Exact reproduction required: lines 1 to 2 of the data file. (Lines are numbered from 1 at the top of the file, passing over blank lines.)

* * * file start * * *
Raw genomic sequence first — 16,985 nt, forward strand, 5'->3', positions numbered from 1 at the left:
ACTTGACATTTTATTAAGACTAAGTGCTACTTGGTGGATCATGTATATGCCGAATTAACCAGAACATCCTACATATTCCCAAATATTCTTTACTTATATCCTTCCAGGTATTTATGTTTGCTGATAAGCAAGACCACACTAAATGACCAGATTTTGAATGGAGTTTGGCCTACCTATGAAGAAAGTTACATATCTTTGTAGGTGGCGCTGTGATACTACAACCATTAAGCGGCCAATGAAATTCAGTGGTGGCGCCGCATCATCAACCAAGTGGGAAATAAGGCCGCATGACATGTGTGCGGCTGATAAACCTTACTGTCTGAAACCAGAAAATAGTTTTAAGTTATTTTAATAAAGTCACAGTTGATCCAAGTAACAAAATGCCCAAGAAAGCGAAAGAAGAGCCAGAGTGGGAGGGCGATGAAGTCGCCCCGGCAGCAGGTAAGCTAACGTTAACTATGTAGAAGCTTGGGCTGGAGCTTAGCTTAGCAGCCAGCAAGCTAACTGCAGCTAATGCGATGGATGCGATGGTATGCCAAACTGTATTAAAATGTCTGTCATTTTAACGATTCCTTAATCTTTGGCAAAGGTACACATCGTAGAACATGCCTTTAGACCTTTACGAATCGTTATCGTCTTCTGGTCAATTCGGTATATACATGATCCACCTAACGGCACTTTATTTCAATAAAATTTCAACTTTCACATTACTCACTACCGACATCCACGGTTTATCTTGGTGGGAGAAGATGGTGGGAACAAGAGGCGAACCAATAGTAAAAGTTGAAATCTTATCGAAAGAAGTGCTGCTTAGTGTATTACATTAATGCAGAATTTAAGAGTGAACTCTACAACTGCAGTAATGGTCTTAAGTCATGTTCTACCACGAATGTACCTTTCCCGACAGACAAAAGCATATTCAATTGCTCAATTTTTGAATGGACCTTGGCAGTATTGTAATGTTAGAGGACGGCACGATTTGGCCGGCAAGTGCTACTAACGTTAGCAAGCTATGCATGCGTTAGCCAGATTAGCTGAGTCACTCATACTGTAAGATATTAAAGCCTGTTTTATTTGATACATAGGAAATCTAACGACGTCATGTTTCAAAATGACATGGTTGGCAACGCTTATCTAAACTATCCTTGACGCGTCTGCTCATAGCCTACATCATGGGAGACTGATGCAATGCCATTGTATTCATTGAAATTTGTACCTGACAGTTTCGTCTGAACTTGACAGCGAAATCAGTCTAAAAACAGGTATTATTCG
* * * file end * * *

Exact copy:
Raw genomic sequence first — 16,985 nt, forward strand, 5'->3', positions numbered from 1 at the left:
ACTTGACATTTTATTAAGACTAAGTGCTACTTGGTGGATCATGTATATGCCGAATTAACCAGAACATCCTACATATTCCCAAATATTCTTTACTTATATCCTTCCAGGTATTTATGTTTGCTGATAAGCAAGACCACACTAAATGACCAGATTTTGAATGGAGTTTGGCCTACCTATGAAGAAAGTTACATATCTTTGTAGGTGGCGCTGTGATACTACAACCATTAAGCGGCCAATGAAATTCAGTGGTGGCGCCGCATCATCAACCAAGTGGGAAATAAGGCCGCATGACATGTGTGCGGCTGATAAACCTTACTGTCTGAAACCAGAAAATAGTTTTAAGTTATTTTAATAAAGTCACAGTTGATCCAAGTAACAAAATGCCCAAGAAAGCGAAAGAAGAGCCAGAGTGGGAGGGCGATGAAGTCGCCCCGGCAGCAGGTAAGCTAACGTTAACTATGTAGAAGCTTGGGCTGGAGCTTAGCTTAGCAGCCAGCAAGCTAACTGCAGCTAATGCGATGGATGCGATGGTATGCCAAACTGTATTAAAATGTCTGTCATTTTAACGATTCCTTAATCTTTGGCAAAGGTACACATCGTAGAACATGCCTTTAGACCTTTACGAATCGTTATCGTCTTCTGGTCAATTCGGTATATACATGATCCACCTAACGGCACTTTATTTCAATAAAATTTCAACTTTCACATTACTCACTACCGACATCCACGGTTTATCTTGGTGGGAGAAGATGGTGGGAACAAGAGGCGAACCAATAGTAAAAGTTGAAATCTTATCGAAAGAAGTGCTGCTTAGTGTATTACATTAATGCAGAATTTAAGAGTGAACTCTACAACTGCAGTAATGGTCTTAAGTCATGTTCTACCACGAATGTACCTTTCCCGACAGACAAAAGCATATTCAATTGCTCAATTTTTGAATGGACCTTGGCAGTATTGTAATGTTAGAGGACGGCACGATTTGGCCGGCAAGTGCTACTAACGTTAGCAAGCTATGCATGCGTTAGCCAGATTAGCTGAGTCACTCATACTGTAAGATATTAAAGCCTGTTTTATTTGATACATAGGAAATCTAACGACGTCATGTTTCAAAATGACATGGTTGGCAACGCTTATCTAAACTATCCTTGACGCGTCTGCTCATAGCCTACATCATGGGAGACTGATGCAATGCCATTGTATTCATTGAAATTTGTACCTGACAGTTTCGTCTGAACTTGACAGCGAAATCAGTCTAAAAACAGGTATTATTCG